A significant portion of the world’s population suffers from epilepsy, a chronic neurological disorder that is relatively frequent. The primary symptom is a seizure, and the kind of seizure (semiology) is crucial for differentiating diagnoses and pinpointing the location of the seizure start zone in the brain. This is crucial for individuals with drug-resistant epilepsy who are being considered for epilepsy surgery. Seizure analysis currently relies on highly specialized clinicians’ visual interpretation of 2D video-EEG data in epilepsy monitoring units (EMUs), where semiology evaluation is constrained by high inter-rater variability.
Quantitative seizure classification studies are relatively uncommon, despite the abundance of video content that is readily available. Though promising in the research, automated and semi-automatic computer-vision analysis systems still need a significant amount of “human in the loop” work. Approaches for automated, AI-supported solutions are much rarer (Table 1). They suggested using IR and depth video data to classify epilepsy using convolutional neural networks (CNNs). To the best of their knowledge, the biggest 3D-video-EEG collection in the world, the Neurokinect 3D video dataset, we processed IR seizure films using Inception-V3 feature extraction and a fully connected classifier, yielding a moderate result (AUC 0.65).
They contend that the classifier’s object identification training needed temporal information and may have caused it to be biased toward one class and provide mediocre results. Other research processed three primary parallel threads of body areas and posture using a hierarchical technique. The “leave one subject out” cross-validation produced modest accuracy (50.9-69.8%), indicating the inability to capture subject-invariant features and subsequent overflight to subject-specific facial features and posture coordinates. Accuracy was high when training and validation used the same subjects. A shallow CNN and LSTM-based architecture were also utilized in the literature, but no significant improvement was seen (62.2–66.5%).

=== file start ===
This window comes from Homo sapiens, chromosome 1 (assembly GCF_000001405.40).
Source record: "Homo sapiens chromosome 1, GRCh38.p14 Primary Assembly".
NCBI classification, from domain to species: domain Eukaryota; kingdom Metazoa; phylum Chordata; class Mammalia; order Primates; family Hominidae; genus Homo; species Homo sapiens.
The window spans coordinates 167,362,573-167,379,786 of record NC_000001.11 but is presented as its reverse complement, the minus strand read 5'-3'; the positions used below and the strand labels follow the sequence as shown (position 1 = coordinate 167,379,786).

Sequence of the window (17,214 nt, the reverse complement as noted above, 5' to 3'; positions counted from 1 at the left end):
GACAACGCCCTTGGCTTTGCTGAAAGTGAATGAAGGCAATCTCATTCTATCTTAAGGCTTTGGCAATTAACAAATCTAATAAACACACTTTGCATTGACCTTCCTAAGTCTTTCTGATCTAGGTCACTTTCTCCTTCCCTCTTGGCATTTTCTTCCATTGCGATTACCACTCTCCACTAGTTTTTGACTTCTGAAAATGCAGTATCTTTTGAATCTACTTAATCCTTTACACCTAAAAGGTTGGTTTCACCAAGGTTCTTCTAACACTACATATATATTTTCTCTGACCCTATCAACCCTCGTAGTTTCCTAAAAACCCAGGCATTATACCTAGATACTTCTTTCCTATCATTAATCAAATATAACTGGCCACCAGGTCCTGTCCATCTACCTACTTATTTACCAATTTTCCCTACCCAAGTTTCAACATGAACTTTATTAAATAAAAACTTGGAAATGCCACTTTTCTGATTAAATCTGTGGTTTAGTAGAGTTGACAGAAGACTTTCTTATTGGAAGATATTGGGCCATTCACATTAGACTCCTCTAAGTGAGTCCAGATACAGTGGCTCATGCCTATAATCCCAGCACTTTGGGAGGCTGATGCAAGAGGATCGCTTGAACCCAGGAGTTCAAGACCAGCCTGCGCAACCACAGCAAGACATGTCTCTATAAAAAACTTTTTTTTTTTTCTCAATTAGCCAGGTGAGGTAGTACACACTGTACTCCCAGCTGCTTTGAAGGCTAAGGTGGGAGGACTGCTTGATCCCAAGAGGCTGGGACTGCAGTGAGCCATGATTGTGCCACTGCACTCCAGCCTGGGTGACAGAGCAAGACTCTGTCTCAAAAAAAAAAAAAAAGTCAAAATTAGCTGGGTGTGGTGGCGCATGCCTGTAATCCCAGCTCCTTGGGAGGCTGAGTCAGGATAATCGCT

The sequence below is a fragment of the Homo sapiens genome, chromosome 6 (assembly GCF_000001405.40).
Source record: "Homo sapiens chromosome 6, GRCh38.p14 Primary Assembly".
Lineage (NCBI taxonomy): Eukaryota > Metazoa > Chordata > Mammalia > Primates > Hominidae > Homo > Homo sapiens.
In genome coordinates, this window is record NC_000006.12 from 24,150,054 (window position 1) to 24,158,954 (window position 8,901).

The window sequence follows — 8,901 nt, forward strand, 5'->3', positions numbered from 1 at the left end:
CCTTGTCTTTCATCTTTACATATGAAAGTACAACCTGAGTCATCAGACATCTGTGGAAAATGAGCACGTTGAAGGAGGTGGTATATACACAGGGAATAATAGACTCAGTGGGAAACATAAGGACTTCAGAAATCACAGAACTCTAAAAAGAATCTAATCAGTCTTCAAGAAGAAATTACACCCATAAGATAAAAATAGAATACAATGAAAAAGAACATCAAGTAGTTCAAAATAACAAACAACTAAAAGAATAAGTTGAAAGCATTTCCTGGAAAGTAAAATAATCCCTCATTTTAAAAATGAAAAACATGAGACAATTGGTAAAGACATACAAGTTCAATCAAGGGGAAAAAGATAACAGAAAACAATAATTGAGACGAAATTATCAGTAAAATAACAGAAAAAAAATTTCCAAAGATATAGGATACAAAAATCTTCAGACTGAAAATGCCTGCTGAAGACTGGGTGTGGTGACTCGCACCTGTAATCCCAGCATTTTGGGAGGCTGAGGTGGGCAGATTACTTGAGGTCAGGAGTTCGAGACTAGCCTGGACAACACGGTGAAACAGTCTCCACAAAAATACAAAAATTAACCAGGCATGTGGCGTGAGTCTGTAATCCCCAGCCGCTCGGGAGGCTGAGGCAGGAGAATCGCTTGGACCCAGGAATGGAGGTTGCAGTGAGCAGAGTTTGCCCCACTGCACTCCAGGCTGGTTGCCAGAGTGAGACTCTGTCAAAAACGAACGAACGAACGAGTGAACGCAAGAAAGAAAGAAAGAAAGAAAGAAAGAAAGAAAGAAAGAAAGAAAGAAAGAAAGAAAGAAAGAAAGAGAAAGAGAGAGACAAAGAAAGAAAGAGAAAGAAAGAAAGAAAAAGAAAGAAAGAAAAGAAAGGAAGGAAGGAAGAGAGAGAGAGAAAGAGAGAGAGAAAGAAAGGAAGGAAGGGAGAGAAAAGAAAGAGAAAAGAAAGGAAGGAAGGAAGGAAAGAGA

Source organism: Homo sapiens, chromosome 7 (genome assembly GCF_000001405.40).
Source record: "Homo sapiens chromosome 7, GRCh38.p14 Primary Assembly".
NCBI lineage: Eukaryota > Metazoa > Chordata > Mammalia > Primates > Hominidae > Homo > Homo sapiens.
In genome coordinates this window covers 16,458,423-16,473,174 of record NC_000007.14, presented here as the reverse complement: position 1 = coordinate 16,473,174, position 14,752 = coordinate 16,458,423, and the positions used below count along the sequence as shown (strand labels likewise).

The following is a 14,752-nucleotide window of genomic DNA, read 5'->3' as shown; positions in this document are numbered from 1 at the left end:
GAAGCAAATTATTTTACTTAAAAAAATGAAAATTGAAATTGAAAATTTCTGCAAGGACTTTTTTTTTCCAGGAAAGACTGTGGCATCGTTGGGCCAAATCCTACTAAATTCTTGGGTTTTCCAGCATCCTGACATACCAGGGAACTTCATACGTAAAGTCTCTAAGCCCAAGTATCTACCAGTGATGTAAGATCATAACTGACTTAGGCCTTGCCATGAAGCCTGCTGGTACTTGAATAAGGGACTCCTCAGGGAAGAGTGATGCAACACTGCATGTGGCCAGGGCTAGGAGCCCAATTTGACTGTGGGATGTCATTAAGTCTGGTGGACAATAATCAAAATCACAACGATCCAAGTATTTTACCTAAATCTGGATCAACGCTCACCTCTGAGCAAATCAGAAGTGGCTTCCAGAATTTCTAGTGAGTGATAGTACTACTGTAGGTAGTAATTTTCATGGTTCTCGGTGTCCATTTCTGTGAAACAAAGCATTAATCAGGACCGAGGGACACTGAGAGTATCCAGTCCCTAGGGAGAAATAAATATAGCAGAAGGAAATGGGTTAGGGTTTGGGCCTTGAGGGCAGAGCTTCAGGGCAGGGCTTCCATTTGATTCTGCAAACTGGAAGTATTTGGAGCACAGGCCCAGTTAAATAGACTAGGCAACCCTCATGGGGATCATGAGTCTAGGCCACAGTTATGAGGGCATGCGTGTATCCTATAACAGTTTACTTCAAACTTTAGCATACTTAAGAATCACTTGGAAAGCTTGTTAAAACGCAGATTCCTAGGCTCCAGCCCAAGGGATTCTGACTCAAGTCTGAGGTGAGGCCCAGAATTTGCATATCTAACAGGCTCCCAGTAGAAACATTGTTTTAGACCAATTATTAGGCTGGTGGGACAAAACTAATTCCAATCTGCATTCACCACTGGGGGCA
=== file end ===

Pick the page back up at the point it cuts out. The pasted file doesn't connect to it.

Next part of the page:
The authors present a novel contribution that was motivated by the way epileptologists analyze seizure semiology, where they consider not only the presence of particular “Movements Of Interest” (MOI) in various body regions of the patients but also their dynamics (the order in which they appear) and biomechanics characteristics (such as speed/acceleration patterns, movement amplitude, etc.). They, therefore, decided to research the viability of a 3-class general, cross-subject, near-real-time epileptic seizure classification pipeline for 24/7 automated seizure detection at the EMUs to explore the incorporation of these Spatio-temporal elements.
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Aneesh Tickoo is a consulting intern at MarktechPost. He is currently pursuing his undergraduate degree in Data Science and Artificial Intelligence from the Indian Institute of Technology(IIT), Bhilai. He spends most of his time working on projects aimed at harnessing the power of machine learning. His research interest is image processing and is passionate about building solutions around it. He loves to connect with people and collaborate on interesting projects.